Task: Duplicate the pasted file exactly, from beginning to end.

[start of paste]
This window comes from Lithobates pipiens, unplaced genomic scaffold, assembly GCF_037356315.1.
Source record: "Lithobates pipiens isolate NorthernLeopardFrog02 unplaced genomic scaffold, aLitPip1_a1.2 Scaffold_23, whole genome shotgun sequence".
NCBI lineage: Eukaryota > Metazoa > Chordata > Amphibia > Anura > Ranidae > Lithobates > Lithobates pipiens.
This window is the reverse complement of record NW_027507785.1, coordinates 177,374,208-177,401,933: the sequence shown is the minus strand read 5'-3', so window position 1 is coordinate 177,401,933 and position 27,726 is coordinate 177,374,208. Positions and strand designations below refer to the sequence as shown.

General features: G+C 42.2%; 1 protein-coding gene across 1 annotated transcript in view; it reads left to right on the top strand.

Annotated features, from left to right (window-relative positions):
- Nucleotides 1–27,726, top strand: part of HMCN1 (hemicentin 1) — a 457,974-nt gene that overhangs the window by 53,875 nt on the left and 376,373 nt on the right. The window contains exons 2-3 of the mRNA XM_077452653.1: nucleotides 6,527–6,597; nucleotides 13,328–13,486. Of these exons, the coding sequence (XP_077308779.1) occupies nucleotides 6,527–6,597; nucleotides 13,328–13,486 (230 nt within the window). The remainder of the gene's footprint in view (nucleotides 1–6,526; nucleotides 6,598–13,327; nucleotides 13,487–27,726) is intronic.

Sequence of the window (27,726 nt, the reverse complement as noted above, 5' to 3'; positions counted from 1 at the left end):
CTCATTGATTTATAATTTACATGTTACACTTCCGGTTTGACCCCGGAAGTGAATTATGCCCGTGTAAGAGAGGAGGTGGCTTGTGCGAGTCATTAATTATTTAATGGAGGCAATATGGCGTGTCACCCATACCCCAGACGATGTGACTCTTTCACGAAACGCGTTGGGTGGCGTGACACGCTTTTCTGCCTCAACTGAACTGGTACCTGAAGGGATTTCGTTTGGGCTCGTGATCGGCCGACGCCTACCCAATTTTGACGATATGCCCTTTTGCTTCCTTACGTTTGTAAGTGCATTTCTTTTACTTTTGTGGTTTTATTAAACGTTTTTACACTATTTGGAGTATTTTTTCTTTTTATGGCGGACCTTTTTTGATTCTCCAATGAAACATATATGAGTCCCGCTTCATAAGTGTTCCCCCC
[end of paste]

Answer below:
This window comes from Lithobates pipiens, unplaced genomic scaffold, assembly GCF_037356315.1.
Source record: "Lithobates pipiens isolate NorthernLeopardFrog02 unplaced genomic scaffold, aLitPip1_a1.2 Scaffold_23, whole genome shotgun sequence".
NCBI lineage: Eukaryota > Metazoa > Chordata > Amphibia > Anura > Ranidae > Lithobates > Lithobates pipiens.
This window is the reverse complement of record NW_027507785.1, coordinates 177,374,208-177,401,933: the sequence shown is the minus strand read 5'-3', so window position 1 is coordinate 177,401,933 and position 27,726 is coordinate 177,374,208. Positions and strand designations below refer to the sequence as shown.

General features: G+C 42.2%; 1 protein-coding gene across 1 annotated transcript in view; it reads left to right on the top strand.

Annotated features, from left to right (window-relative positions):
- Nucleotides 1–27,726, top strand: part of HMCN1 (hemicentin 1) — a 457,974-nt gene that overhangs the window by 53,875 nt on the left and 376,373 nt on the right. The window contains exons 2-3 of the mRNA XM_077452653.1: nucleotides 6,527–6,597; nucleotides 13,328–13,486. Of these exons, the coding sequence (XP_077308779.1) occupies nucleotides 6,527–6,597; nucleotides 13,328–13,486 (230 nt within the window). The remainder of the gene's footprint in view (nucleotides 1–6,526; nucleotides 6,598–13,327; nucleotides 13,487–27,726) is intronic.

Sequence of the window (27,726 nt, the reverse complement as noted above, 5' to 3'; positions counted from 1 at the left end):
CTCATTGATTTATAATTTACATGTTACACTTCCGGTTTGACCCCGGAAGTGAATTATGCCCGTGTAAGAGAGGAGGTGGCTTGTGCGAGTCATTAATTATTTAATGGAGGCAATATGGCGTGTCACCCATACCCCAGACGATGTGACTCTTTCACGAAACGCGTTGGGTGGCGTGACACGCTTTTCTGCCTCAACTGAACTGGTACCTGAAGGGATTTCGTTTGGGCTCGTGATCGGCCGACGCCTACCCAATTTTGACGATATGCCCTTTTGCTTCCTTACGTTTGTAAGTGCATTTCTTTTACTTTTGTGGTTTTATTAAACGTTTTTACACTATTTGGAGTATTTTTTCTTTTTATGGCGGACCTTTTTTGATTCTCCAATGAAACATATATGAGTCCCGCTTCATAAGTGTTCCCCCC